“The Sweep and Force of Section Three” [William Baude and Michael Stokes Paulsen, University of Pennsylvania Law Review]. I highly recommend this piece (and the ensuing discussion at NC, starting here). As a former English major and a fan of close reading, I’m not averse to “originalism,” of which Baude and Paulsen provide a magisterial example, in the sense that understanding the law as a text must begin with understanding the plain, public meaning of the words used when the text was written. That’s how I read Shakespeare, or Joyce, so why not the Constitution? Just as long as understanding doesn’t end there! In any case, I’m working through it. One thing I notice is that there do seem to have been rather a lot of rebellions and insurrections, not just the Civil War. To me, this is parallel to one lesson I drew from Mike Duncan’s Revolutions podcast (episode 1): There are rather a lot of revolutions, too. Alert reader Pensions Guy summarizes Baude and Paulsen as follows:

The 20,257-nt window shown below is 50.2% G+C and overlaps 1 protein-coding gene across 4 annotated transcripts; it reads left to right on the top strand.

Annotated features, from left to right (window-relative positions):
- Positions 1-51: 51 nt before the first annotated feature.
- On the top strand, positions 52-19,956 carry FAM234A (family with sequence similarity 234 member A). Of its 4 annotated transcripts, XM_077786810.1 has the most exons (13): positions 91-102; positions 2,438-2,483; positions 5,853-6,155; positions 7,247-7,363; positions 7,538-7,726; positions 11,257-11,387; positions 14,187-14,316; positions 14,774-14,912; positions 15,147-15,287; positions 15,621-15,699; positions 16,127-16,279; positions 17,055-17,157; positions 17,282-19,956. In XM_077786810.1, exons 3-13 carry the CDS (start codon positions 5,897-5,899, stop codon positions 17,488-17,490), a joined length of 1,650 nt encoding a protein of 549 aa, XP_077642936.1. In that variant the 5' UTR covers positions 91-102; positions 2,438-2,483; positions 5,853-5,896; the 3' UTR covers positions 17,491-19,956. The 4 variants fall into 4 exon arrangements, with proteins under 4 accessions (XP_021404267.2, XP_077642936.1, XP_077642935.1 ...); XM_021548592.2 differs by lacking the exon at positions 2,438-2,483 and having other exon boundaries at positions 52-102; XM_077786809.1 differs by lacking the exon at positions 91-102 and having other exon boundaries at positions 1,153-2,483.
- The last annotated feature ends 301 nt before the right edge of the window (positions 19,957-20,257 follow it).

The authors go through an exhaustive textual and originalism analysis of Section Three, and their Federalist Society leanings do not deter them from reaching their conclusion that officials in every State who are charged with determining candidate qualifications should conclude that Donald Trump is disqualified from being on ballots because of the oath he took on Inauguration Day 2017 and subsequently violated through his role in the insurrection that took place on January 6, 2021.
Taking “insurrection” as read (I need to do more reading), this has been more of my continuing coverage of Section Three.
Time for the Countdown Clock!
* * *